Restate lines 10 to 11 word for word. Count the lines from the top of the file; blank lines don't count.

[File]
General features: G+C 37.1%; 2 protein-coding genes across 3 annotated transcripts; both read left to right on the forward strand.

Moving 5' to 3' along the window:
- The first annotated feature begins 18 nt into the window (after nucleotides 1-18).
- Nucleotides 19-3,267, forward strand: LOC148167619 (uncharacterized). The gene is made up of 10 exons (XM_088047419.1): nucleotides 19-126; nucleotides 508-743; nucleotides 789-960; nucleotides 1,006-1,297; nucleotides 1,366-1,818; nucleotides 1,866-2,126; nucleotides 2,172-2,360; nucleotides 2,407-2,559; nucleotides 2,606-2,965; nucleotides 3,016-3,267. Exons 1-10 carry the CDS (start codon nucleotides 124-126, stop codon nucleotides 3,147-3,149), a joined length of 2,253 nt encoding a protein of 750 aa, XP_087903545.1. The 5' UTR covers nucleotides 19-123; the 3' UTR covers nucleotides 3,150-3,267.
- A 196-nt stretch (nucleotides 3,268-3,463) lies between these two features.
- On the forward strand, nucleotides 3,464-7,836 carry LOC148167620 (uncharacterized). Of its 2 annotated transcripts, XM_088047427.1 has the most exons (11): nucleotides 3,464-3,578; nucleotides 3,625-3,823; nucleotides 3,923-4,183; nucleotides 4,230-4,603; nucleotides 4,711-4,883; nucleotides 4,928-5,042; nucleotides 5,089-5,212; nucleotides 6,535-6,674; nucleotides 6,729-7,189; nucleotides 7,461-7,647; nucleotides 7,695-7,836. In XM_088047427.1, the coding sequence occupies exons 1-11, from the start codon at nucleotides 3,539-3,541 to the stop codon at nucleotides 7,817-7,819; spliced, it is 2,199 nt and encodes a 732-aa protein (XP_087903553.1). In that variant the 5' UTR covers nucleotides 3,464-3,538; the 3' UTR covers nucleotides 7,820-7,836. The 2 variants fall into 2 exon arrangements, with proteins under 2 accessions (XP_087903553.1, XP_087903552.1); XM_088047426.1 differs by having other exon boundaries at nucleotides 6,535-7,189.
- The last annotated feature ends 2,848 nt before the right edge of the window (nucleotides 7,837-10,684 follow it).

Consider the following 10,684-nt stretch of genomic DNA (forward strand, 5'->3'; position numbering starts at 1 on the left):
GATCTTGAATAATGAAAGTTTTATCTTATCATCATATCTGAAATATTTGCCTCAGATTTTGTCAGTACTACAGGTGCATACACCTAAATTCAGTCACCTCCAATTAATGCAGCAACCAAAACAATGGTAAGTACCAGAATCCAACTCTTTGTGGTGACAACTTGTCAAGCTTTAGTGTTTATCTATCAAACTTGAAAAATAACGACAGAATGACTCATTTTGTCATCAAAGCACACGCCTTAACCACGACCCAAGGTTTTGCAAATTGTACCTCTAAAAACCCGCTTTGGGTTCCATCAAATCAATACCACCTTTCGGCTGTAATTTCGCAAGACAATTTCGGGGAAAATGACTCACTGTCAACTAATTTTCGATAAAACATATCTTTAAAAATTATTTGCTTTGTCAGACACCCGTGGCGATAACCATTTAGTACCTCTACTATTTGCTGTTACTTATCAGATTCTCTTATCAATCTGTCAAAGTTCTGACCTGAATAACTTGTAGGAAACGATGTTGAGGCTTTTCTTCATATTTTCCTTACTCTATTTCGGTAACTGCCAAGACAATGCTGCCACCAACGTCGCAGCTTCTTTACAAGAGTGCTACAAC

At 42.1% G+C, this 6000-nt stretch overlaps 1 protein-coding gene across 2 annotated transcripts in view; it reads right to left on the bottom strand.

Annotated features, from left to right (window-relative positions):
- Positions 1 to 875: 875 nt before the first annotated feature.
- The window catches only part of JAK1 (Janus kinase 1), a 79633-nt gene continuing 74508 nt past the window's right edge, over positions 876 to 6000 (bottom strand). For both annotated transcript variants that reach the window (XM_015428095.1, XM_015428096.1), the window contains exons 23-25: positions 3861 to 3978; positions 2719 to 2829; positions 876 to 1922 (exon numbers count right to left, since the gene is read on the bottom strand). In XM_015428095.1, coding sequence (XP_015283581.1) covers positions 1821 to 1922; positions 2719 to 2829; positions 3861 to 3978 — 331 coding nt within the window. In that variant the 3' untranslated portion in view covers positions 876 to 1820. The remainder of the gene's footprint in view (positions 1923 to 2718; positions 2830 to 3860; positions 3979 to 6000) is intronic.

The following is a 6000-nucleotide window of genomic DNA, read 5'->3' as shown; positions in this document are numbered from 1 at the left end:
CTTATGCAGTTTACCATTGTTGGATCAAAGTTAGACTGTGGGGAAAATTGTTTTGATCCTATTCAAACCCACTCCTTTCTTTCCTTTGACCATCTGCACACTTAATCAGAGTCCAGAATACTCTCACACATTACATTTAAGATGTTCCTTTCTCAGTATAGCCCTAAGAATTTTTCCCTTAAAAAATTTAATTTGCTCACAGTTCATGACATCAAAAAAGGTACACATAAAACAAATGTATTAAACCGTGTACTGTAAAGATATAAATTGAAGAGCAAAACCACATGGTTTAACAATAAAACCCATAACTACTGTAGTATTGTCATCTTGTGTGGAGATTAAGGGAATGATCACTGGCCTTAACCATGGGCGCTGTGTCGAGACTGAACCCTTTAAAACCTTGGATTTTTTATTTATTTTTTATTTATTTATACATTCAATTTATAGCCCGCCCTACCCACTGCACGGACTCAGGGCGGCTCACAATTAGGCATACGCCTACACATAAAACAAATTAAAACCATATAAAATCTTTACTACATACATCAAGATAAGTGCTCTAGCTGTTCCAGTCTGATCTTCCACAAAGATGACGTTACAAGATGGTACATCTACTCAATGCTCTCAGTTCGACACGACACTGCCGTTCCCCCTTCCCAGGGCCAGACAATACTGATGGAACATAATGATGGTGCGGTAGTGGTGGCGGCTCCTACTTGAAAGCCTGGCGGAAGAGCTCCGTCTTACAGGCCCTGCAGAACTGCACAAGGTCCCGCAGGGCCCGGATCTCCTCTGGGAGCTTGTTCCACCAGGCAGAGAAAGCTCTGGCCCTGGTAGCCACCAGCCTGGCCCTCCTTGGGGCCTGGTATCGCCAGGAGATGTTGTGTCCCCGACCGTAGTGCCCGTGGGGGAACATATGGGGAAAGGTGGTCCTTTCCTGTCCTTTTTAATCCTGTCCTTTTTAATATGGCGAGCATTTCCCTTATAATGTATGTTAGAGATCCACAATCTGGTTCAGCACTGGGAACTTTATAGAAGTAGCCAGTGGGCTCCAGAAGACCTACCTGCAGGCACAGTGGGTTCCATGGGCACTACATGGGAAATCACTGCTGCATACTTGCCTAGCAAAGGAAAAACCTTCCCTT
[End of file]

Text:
At 42.1% G+C, this 6000-nt stretch overlaps 1 protein-coding gene across 2 annotated transcripts in view; it reads right to left on the bottom strand.

Annotated features, from left to right (window-relative positions):